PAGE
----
Trump's NATO trip shrouded in his continued criticisms of alliance

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President Trump on Tuesday embarked on a weeklong trip across Europe – starting with a stop in Belgium for the NATO summit.

During his trip, Trump will sit down with Russian President Vladimir Putin and head to the U.K. where Prime Minister Theresa May’s government is facing controversy over her plans for exiting the European Union.

But it’s the North Atlantic Treaty Organization (NATO) – the two-day summit and organization – that have been the subject of Trump’s Twitter feed in recent weeks.

“NATO countries must pay MORE, the United States must pay LESS,” Trump tweeted on July 10, just hours before he took off for Europe. “Very Unfair!”

NATO is a group of 29 countries that have a political and military alliance. Aside from the U.S., the group consists of Belgium, Canada, France, Italy, the U.K., Germany and Spain, among others.

Trump has been regularly vocal of NATO, especially in the days leading up to his trip. As he departed the White House en route to Brussels Tuesday, Trump said of the pact, “Frankly it helps them a lot more than it helps us.”

He’s been especially critical of NATO countries failing to fulfill their goal of spending 2 percent of their gross domestic products on defense by 2024. During his presidential campaign, he suggested he might only come to the defense of NATO countries that have fulfilled that obligation.


Defense spending among the nations did increase overall in 2017, but the U.S. still largely outspent the other members, according to Fox Business. Aside from the U.S., only four other countries meet the 2 percent threshold: Estonia, Greece, Poland and the U.K.

The president’s comments haven’t gone unnoticed. Earlier Tuesday, European Council President Donald Tusk lashed out at Trump, saying, “Appreciate your allies, after all you don’t have that many.”

Ahead of the trip, Sen. John McCain, R-Ariz., reaffirmed an “overwhelming bipartisan support in the Congress for the transatlantic alliance.” McCain, chairman of the Senate Armed Services Committee, said he hopes Trump will “use the opportunity presented by the NATO summit to reaffirm the values of a transatlantic alliance that continues to have a real and profound influence on global security.”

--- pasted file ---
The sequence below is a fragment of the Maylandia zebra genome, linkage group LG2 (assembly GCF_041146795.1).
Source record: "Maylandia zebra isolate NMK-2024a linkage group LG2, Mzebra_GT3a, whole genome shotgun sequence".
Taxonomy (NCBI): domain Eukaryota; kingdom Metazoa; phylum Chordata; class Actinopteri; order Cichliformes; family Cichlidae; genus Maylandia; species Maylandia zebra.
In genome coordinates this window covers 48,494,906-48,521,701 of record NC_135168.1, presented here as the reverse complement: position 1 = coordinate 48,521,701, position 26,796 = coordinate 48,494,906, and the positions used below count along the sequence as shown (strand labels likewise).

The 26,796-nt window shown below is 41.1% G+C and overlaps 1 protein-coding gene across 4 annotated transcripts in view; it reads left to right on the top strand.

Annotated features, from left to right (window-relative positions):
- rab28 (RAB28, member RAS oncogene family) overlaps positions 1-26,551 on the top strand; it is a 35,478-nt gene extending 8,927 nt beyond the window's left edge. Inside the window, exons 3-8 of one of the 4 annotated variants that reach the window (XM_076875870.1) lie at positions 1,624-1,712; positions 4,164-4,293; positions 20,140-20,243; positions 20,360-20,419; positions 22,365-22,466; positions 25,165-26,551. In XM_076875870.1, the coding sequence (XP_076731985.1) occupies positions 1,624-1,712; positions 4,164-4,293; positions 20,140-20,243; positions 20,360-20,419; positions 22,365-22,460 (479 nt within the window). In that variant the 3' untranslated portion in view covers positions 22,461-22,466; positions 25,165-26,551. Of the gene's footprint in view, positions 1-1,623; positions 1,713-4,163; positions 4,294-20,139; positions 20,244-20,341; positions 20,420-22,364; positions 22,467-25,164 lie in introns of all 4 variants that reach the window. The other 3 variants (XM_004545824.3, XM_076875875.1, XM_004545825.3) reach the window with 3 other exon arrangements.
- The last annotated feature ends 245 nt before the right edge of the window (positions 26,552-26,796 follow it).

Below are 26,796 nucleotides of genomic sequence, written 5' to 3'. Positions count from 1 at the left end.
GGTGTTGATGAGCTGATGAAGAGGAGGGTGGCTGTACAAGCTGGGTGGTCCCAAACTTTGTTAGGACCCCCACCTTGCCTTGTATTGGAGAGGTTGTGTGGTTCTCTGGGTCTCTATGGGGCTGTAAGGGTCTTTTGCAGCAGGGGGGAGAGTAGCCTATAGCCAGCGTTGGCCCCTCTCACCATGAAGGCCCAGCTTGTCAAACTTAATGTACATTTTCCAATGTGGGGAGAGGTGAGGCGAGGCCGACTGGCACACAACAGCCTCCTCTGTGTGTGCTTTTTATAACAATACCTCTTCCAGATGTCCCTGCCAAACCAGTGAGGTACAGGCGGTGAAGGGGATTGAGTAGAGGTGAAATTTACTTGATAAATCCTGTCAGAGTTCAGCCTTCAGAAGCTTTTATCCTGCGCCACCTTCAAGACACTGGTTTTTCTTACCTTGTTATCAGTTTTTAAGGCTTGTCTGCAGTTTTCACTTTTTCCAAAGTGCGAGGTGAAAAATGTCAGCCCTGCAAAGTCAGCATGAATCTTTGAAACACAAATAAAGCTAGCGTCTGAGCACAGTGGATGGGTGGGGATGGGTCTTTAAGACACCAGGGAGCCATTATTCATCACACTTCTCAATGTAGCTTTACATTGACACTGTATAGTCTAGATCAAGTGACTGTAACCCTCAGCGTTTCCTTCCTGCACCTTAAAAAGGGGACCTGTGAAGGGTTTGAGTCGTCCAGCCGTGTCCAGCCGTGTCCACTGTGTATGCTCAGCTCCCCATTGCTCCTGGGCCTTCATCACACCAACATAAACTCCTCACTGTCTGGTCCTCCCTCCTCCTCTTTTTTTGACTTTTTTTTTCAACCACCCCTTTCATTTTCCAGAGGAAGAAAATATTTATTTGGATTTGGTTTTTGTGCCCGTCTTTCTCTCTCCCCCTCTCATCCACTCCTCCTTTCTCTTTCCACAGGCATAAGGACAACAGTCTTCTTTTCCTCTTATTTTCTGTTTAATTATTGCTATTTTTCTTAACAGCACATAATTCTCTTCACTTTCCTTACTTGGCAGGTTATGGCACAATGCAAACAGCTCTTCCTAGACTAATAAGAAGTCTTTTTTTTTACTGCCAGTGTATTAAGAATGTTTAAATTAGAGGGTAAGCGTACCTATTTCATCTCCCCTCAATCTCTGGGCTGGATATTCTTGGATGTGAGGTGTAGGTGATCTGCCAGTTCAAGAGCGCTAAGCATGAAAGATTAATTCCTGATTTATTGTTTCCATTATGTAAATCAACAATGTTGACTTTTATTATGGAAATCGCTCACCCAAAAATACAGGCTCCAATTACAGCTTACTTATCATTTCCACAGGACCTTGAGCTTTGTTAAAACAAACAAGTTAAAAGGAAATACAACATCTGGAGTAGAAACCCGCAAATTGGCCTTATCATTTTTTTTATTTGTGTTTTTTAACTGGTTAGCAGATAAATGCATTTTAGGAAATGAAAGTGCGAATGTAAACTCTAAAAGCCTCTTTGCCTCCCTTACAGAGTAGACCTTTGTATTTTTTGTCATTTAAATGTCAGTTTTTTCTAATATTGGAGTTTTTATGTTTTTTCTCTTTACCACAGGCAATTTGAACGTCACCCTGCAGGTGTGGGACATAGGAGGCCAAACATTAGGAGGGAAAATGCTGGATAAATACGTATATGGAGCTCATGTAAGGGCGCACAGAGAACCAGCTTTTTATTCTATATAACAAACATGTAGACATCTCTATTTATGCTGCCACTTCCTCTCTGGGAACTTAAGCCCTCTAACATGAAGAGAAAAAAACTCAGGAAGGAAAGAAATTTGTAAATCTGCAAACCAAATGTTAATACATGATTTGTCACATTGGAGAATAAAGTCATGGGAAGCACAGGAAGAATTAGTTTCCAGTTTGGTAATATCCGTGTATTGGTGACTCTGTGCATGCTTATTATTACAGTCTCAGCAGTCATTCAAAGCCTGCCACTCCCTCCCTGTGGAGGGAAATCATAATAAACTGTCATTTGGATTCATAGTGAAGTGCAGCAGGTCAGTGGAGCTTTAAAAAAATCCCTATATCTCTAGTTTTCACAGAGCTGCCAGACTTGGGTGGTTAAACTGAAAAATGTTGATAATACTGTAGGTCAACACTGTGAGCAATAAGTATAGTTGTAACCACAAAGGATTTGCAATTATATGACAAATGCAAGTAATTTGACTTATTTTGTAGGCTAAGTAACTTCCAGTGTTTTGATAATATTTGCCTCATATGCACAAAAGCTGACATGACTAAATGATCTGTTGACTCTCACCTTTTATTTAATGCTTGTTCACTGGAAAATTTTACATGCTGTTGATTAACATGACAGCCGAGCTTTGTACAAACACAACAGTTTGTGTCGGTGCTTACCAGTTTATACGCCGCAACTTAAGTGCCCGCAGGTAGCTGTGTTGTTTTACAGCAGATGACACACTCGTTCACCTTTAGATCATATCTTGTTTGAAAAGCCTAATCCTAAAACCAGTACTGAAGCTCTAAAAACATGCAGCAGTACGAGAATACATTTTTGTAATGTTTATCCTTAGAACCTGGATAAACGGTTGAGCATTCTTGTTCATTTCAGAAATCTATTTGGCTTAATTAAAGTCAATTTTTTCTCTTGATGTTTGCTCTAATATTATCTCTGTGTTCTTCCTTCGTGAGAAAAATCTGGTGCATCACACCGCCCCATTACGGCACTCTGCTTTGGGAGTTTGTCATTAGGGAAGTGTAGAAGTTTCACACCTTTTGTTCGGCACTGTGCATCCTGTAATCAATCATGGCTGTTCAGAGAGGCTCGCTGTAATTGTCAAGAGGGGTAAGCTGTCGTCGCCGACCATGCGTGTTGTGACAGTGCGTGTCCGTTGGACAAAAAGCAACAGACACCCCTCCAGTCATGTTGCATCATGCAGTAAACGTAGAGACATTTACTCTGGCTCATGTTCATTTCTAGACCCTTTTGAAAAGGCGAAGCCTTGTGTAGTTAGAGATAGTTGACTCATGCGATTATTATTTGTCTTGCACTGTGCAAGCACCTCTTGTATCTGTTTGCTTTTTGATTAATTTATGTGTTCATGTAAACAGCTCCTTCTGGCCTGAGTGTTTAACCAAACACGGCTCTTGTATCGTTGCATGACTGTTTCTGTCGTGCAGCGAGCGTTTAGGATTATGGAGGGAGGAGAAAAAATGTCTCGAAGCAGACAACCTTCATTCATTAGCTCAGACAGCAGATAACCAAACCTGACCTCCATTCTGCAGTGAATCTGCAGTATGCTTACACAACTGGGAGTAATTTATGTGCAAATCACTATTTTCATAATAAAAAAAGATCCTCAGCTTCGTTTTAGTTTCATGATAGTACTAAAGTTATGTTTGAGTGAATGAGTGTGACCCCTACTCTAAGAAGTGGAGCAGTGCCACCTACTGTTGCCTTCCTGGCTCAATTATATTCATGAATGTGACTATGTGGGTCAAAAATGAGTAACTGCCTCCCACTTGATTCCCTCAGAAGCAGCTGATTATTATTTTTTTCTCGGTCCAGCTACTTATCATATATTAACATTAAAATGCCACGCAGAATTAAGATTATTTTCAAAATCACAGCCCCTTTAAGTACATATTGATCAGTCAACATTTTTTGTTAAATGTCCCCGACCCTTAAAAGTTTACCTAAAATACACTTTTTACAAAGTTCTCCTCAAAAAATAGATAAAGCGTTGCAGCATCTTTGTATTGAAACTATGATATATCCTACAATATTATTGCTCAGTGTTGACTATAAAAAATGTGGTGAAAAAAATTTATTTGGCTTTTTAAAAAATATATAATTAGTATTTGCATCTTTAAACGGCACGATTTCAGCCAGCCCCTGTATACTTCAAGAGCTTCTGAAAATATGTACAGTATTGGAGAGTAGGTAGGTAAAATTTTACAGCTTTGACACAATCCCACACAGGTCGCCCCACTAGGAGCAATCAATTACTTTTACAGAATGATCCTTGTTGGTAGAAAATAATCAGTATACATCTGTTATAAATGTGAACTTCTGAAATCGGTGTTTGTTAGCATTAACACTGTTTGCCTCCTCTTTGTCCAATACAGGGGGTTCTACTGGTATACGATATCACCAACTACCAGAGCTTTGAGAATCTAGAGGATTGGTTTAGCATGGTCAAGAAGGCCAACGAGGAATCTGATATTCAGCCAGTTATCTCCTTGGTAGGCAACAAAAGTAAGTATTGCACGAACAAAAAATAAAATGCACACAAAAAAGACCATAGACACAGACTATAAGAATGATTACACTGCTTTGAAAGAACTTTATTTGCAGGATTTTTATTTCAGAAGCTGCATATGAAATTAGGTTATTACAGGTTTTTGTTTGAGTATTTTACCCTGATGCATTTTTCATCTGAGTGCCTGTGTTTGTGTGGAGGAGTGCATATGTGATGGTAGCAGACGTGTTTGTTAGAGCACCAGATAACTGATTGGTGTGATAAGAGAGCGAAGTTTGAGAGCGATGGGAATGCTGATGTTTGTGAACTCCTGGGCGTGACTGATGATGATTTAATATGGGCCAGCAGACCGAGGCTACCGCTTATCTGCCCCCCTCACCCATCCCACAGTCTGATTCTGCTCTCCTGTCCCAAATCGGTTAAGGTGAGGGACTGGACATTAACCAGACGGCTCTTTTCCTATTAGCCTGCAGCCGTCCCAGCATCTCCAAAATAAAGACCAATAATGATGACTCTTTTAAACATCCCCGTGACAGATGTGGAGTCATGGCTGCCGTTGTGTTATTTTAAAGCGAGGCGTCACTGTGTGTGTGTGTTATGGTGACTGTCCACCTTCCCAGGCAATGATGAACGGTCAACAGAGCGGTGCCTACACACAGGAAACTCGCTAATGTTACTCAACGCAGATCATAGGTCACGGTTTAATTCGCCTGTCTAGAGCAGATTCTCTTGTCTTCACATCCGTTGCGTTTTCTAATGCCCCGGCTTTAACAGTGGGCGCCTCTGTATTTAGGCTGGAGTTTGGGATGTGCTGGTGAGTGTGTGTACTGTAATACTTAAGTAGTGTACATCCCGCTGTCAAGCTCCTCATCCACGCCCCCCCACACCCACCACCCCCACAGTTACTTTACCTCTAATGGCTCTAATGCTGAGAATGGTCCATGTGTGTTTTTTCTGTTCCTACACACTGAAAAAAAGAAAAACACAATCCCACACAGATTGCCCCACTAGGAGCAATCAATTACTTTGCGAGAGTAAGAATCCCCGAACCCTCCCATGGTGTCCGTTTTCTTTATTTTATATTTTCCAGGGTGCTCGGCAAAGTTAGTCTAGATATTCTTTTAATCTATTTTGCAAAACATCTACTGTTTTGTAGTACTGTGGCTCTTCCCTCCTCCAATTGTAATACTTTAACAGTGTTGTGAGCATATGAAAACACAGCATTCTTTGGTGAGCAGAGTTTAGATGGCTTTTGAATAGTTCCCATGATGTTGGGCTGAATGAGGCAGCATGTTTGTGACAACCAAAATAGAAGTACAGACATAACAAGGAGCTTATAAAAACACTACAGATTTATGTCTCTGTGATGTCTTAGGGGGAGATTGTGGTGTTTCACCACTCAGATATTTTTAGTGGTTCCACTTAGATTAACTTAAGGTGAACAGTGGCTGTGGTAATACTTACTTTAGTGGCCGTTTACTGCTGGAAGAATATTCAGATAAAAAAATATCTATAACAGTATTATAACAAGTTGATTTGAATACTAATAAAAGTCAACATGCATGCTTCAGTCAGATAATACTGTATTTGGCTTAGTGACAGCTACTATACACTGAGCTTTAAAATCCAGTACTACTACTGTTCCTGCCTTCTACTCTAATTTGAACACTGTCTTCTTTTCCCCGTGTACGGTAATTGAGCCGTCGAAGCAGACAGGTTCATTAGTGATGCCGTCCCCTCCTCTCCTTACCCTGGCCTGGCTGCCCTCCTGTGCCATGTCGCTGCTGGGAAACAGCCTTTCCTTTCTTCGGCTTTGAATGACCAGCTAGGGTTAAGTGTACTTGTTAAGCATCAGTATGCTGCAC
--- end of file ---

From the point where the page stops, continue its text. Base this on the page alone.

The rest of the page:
“As we face the most complex and dangerous security environment since the end of the Cold War, we must not forget that America is safer and more secure because we work with and through our allies. Throughout the past seven decades, the United States and its NATO allies have served together, fought together, and sacrificed together for a vision of the world based on freedom, democracy, human rights and rule of law,” McCain said. “Our enduring alliance stands as an important safeguard in preserving this world order – and it is essential to securing our national interests.”


Trump’s attitude toward NATO has concerned many and left some speculating whether Trump would alter America’s commitment to the group.

European activists are protesting President Trump's upcoming appearance at a NATO summit, marching through Brussels to plead for less military spending and more public money for schools and clean energy.

European activists are protesting President Trump's upcoming appearance at a NATO summit, marching through Brussels to plead for less military spending and more public money for schools and clean energy. (AP Photo/Geert Vanden Wijngaert)

“Although the Atlantic alliance has weathered many crises over its lifetime, I now am concerned that the alliance will not survive Donald Trump,” Elizabeth Sherwood-Randall, who served as senior director for European affairs on the National Security Council under President Barack Obama, told The Associated Press.

“Because he isn't arguing with allies about policy. He's questioning the fundamental value of NATO to the United States. This antagonistic approach is generating an unprecedented debate in Europe and in Canada about whether the United States should be treated as friend or foe,” she said.

Tomas Valasek, a former Slovak ambassador to NATO who now runs Carnegie Europe, a Brussels think tank, told The Washington Post, “Deterrence has already been broken.”

“The biggest of the allies doesn’t just have a disagreement with us, but he actually seems willing to walk away,” he said.

The Associated Press contributed to this report.